Illegal immigrants should 'be treated as Americans,' Crimson editors assert
The Harvard Crimson’s editorial board wants the university to consider illegal immigrant students as domestic applicants, saying such students deserve to be treated as though they are Americans.
Although Harvard policy currently does not prevent illegal immigrants from applying to the prestigious institution, it does categorize these students as international applicants rather than domestic applicants.
“Many undocumented students know only the United States as home, and they deserve to be treated as Americans.”
The Crimson, however, thinks such a policy is discriminatory, arguing that Harvard ought to mimic the policies of schools that have “recently revised their admission policies to permit undocumented students to apply as domestic applicants,” such as Brown University and Tufts University.
“Symbolically, it is an indignity that such students have to apply to colleges in their own country of residence as international students,” the editorial continues. “Many undocumented students know only the United States as home, and they deserve to be treated as Americans by institutions of higher learning.”
The editorial goes on to contend that the school should be even “more explicit about its policy on accepting undocumented students,” suggesting that additional mental health counselors should be made available to illegal immigrants to address their unique experiences.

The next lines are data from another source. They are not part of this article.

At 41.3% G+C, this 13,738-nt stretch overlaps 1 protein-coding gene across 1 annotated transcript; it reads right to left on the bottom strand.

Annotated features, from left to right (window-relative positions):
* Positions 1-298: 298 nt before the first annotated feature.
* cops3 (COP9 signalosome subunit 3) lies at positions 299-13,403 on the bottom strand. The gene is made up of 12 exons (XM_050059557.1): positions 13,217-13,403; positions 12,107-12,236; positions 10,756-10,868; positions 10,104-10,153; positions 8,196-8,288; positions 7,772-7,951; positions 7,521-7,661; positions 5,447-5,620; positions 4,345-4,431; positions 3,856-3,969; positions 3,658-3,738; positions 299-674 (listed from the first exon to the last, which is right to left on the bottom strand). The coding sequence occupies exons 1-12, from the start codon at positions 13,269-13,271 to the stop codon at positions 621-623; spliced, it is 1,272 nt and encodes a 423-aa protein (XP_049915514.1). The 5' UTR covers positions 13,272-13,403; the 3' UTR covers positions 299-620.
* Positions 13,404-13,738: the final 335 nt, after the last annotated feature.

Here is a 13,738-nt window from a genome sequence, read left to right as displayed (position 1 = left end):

The Crimson’s editors then assert that illegal immigrant students deserve to have the “protection of the law,” saying programs such as DACA should ensure that these students can “remain on campus and live without constant fear of deportation.”
Yet the editorial later argues that DACA, and other immigration programs like the DREAM Act, are “ultimately insufficient and highlight the need for comprehensive immigration reform,” though it does consider them important intermediary steps.
“In the meantime, the university must support the undocumented students who live, work, and study at Harvard,” the editorial staff concludes. “Their distinct experiences contribute to the diversity that makes Harvard special.”
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